A Gaithersburg man, clinging to a sinking ferry cable and screaming that he could not swim, apparently drowned yesterday after his fishing boat capsized in the Potomac River northeast of Leesburg, according to Montgomery County rescue officials.

The General Jubal Early ferry was crossing the river toward Whites Ferry in far western Montgomery County when the fishing boat capsized after apparently running into the cable that guides the Jubal Early. At least two persons aboard the ferry leaped into the chilly water to help the man, 39-year-old Milton Francis Williams Jr., officials said.

But the attempt was unsuccessful, and helicopters and search teams in boats were called to the site yesterday afternoon. The search was called off at dark.

Another man who was fishing with Williams, Charles W. Walden, 60, also of Gaithersburg, grabbed hold of the 12-foot aluminum johnboat after it tipped over, and was hauled to shore by Montgomery County rescue workers. Walden was in stable condition in the intensive care unit at Shady Grove Adventist Hospital in Gaithersburg, where hospital officials would not say what he was being treated for.

The two men were neighbors. Walden, a retired railroad worker, lives at 333 Westside Dr., and Williams, who had taken the day off to go fishing, lived at 357 Westside Dr.

They rented the flat-bottomed boat at a general store on the Maryland side of the river, Whites Ferry Store, and set out with a container of coffee and their fishing gear, said Malcolm Brown, the owner of the store. The store clerk offered them lifejackets or flotation cushions and they chose the cushions, according to Steve Reichart of Vienna, who was in the store at the time. The cushions are designed to be grabbed in an emergency, according to officials.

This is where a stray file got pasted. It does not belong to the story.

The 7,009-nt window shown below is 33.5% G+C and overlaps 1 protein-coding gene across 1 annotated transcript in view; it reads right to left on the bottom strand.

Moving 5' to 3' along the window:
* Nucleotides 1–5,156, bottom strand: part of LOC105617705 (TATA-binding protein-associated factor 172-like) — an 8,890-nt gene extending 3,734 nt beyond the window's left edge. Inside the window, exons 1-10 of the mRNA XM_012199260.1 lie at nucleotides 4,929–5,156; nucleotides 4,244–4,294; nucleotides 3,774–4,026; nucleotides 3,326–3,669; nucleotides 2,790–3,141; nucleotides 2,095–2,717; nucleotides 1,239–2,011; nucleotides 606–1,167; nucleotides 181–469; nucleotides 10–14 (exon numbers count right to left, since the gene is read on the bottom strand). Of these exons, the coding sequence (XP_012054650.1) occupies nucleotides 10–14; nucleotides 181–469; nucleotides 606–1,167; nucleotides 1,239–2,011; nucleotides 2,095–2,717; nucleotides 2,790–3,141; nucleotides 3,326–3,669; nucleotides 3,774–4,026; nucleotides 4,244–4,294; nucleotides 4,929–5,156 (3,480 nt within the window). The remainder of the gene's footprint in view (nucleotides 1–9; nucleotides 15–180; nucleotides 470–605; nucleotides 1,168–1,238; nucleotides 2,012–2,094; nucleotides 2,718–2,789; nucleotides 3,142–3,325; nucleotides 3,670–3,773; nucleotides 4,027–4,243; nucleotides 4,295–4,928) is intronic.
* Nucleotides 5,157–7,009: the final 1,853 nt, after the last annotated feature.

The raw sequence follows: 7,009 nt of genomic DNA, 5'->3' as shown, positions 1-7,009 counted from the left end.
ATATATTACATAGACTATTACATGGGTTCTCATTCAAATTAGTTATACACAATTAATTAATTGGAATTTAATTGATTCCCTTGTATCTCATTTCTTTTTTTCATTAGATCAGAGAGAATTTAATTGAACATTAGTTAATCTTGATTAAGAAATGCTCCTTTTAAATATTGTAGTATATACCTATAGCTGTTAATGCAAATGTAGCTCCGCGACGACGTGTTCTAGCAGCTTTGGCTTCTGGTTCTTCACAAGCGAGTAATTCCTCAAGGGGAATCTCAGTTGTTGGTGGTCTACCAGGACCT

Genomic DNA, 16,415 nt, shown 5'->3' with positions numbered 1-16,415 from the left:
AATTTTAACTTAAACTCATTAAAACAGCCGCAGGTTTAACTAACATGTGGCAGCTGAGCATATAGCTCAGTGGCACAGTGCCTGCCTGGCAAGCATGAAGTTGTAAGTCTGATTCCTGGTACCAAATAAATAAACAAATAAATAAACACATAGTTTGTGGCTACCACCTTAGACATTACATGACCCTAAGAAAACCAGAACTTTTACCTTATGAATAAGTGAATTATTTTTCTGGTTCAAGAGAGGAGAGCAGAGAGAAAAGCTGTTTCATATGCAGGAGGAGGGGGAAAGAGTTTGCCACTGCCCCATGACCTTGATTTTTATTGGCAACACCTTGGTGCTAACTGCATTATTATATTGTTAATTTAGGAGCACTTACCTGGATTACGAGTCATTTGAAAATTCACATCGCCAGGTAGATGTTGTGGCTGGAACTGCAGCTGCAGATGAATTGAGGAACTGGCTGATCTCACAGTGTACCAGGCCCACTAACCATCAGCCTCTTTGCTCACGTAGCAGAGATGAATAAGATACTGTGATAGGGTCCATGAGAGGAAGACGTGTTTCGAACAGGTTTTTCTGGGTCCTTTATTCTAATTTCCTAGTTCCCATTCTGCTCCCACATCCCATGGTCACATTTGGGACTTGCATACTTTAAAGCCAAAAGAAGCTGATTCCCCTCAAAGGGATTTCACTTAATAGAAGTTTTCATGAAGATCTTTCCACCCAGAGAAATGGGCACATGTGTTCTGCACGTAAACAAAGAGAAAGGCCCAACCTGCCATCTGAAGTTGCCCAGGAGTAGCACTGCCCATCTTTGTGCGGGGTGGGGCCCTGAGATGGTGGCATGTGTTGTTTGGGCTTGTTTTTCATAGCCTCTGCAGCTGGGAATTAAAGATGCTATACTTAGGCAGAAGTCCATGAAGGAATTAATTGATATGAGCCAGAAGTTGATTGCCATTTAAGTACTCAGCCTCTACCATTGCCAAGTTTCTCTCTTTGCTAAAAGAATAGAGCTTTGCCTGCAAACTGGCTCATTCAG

About 1:15 p.m., the men were about 150 yards from the Virginia shore when their boat apparently ran up on the underwater steel cable, which was below the surface at that point but rises to the land on both shores.

The johnboat capsized in about eight to 10 feet of slow-moving water, officials said. Walden scrambled to get on top of the boat, and Williams seized the cable beneath the water's surface, according to rescue officials.

There were conflicting accounts of what happened next -- whether the cable sank in the water from Williams' weight, or whether it lowered into the river as the ferry continued away from the boat toward the Maryland shore, letting the line go slack.

Brown, who also owns the ferry, said the ferry stopped in midriver, and fire and rescue officials said the operator called them from a portable telephone on board.

The ferry's operator, whose name was not available last night, and at least one passenger saw Williams sinking beneath the surface, rescue officials said. As he bobbed in the river, they dove into the 50-degree water in an attempt to save him.

"They really put their lives on the line," said Brian Anderson, a Montgomery County rescue worker. "In water this cold, they were definitely in danger of hypothermia," a drop in body temperature that can be fatal.

The apparent drowning was the third in the Potomac this year.